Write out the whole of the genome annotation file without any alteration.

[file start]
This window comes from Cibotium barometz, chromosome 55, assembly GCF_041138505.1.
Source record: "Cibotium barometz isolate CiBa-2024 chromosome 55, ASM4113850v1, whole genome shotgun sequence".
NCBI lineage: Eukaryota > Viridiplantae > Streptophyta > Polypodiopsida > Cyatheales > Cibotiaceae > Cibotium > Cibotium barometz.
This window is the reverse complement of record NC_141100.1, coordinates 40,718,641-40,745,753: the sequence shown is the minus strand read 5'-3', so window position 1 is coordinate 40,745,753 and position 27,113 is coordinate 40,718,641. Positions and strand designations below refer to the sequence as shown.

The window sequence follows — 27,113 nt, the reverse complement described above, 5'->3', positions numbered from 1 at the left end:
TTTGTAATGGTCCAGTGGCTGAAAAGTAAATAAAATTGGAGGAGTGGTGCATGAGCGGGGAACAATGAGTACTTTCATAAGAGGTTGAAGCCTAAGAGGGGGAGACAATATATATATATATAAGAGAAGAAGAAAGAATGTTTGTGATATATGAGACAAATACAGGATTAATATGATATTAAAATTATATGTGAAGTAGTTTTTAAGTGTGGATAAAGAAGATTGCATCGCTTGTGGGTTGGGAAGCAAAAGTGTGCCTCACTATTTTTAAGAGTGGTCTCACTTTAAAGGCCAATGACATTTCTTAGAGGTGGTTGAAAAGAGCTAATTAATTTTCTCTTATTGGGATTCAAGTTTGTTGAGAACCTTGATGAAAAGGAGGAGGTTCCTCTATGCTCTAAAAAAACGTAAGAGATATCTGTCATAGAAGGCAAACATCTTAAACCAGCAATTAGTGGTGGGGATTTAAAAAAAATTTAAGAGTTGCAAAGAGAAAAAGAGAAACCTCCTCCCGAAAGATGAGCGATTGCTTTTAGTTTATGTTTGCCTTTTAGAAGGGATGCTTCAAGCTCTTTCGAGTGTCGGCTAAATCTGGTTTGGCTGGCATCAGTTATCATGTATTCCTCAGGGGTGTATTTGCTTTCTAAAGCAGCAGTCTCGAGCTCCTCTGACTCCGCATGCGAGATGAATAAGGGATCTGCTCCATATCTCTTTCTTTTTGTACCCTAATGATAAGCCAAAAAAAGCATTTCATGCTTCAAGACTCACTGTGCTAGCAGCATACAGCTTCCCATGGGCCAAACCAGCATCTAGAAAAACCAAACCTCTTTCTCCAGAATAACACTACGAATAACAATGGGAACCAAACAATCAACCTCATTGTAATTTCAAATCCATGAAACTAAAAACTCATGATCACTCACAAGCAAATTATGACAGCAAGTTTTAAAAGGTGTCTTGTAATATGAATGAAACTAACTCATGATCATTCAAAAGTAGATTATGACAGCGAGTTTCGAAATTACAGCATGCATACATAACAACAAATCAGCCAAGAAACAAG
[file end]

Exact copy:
This window comes from Cibotium barometz, chromosome 55, assembly GCF_041138505.1.
Source record: "Cibotium barometz isolate CiBa-2024 chromosome 55, ASM4113850v1, whole genome shotgun sequence".
NCBI lineage: Eukaryota > Viridiplantae > Streptophyta > Polypodiopsida > Cyatheales > Cibotiaceae > Cibotium > Cibotium barometz.
This window is the reverse complement of record NC_141100.1, coordinates 40,718,641-40,745,753: the sequence shown is the minus strand read 5'-3', so window position 1 is coordinate 40,745,753 and position 27,113 is coordinate 40,718,641. Positions and strand designations below refer to the sequence as shown.

The window sequence follows — 27,113 nt, the reverse complement described above, 5'->3', positions numbered from 1 at the left end:
TTTGTAATGGTCCAGTGGCTGAAAAGTAAATAAAATTGGAGGAGTGGTGCATGAGCGGGGAACAATGAGTACTTTCATAAGAGGTTGAAGCCTAAGAGGGGGAGACAATATATATATATATAAGAGAAGAAGAAAGAATGTTTGTGATATATGAGACAAATACAGGATTAATATGATATTAAAATTATATGTGAAGTAGTTTTTAAGTGTGGATAAAGAAGATTGCATCGCTTGTGGGTTGGGAAGCAAAAGTGTGCCTCACTATTTTTAAGAGTGGTCTCACTTTAAAGGCCAATGACATTTCTTAGAGGTGGTTGAAAAGAGCTAATTAATTTTCTCTTATTGGGATTCAAGTTTGTTGAGAACCTTGATGAAAAGGAGGAGGTTCCTCTATGCTCTAAAAAAACGTAAGAGATATCTGTCATAGAAGGCAAACATCTTAAACCAGCAATTAGTGGTGGGGATTTAAAAAAAATTTAAGAGTTGCAAAGAGAAAAAGAGAAACCTCCTCCCGAAAGATGAGCGATTGCTTTTAGTTTATGTTTGCCTTTTAGAAGGGATGCTTCAAGCTCTTTCGAGTGTCGGCTAAATCTGGTTTGGCTGGCATCAGTTATCATGTATTCCTCAGGGGTGTATTTGCTTTCTAAAGCAGCAGTCTCGAGCTCCTCTGACTCCGCATGCGAGATGAATAAGGGATCTGCTCCATATCTCTTTCTTTTTGTACCCTAATGATAAGCCAAAAAAAGCATTTCATGCTTCAAGACTCACTGTGCTAGCAGCATACAGCTTCCCATGGGCCAAACCAGCATCTAGAAAAACCAAACCTCTTTCTCCAGAATAACACTACGAATAACAATGGGAACCAAACAATCAACCTCATTGTAATTTCAAATCCATGAAACTAAAAACTCATGATCACTCACAAGCAAATTATGACAGCAAGTTTTAAAAGGTGTCTTGTAATATGAATGAAACTAACTCATGATCATTCAAAAGTAGATTATGACAGCGAGTTTCGAAATTACAGCATGCATACATAACAACAAATCAGCCAAGAAACAAG